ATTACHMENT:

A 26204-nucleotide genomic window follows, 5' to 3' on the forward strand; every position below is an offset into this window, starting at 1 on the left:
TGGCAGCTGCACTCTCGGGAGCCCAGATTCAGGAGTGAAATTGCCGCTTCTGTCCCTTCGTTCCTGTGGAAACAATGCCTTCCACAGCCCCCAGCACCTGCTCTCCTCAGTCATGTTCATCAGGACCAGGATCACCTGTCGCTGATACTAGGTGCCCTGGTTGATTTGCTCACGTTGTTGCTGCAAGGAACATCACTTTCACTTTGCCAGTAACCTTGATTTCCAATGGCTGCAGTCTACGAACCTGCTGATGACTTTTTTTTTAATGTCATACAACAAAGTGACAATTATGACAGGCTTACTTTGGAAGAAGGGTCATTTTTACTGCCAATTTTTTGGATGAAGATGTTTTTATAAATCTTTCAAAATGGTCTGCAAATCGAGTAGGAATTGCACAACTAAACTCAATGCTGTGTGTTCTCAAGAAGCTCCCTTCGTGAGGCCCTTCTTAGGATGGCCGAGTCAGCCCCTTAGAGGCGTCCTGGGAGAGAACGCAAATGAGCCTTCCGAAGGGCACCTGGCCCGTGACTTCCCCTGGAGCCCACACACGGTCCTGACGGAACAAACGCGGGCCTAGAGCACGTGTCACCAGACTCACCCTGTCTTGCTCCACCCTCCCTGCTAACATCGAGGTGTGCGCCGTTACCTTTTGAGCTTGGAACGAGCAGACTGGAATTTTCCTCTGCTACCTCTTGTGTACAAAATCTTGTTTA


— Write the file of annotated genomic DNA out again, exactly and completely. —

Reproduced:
A 26204-nucleotide genomic window follows, 5' to 3' on the forward strand; every position below is an offset into this window, starting at 1 on the left:
TGGCAGCTGCACTCTCGGGAGCCCAGATTCAGGAGTGAAATTGCCGCTTCTGTCCCTTCGTTCCTGTGGAAACAATGCCTTCCACAGCCCCCAGCACCTGCTCTCCTCAGTCATGTTCATCAGGACCAGGATCACCTGTCGCTGATACTAGGTGCCCTGGTTGATTTGCTCACGTTGTTGCTGCAAGGAACATCACTTTCACTTTGCCAGTAACCTTGATTTCCAATGGCTGCAGTCTACGAACCTGCTGATGACTTTTTTTTTAATGTCATACAACAAAGTGACAATTATGACAGGCTTACTTTGGAAGAAGGGTCATTTTTACTGCCAATTTTTTGGATGAAGATGTTTTTATAAATCTTTCAAAATGGTCTGCAAATCGAGTAGGAATTGCACAACTAAACTCAATGCTGTGTGTTCTCAAGAAGCTCCCTTCGTGAGGCCCTTCTTAGGATGGCCGAGTCAGCCCCTTAGAGGCGTCCTGGGAGAGAACGCAAATGAGCCTTCCGAAGGGCACCTGGCCCGTGACTTCCCCTGGAGCCCACACACGGTCCTGACGGAACAAACGCGGGCCTAGAGCACGTGTCACCAGACTCACCCTGTCTTGCTCCACCCTCCCTGCTAACATCGAGGTGTGCGCCGTTACCTTTTGAGCTTGGAACGAGCAGACTGGAATTTTCCTCTGCTACCTCTTGTGTACAAAATCTTGTTTA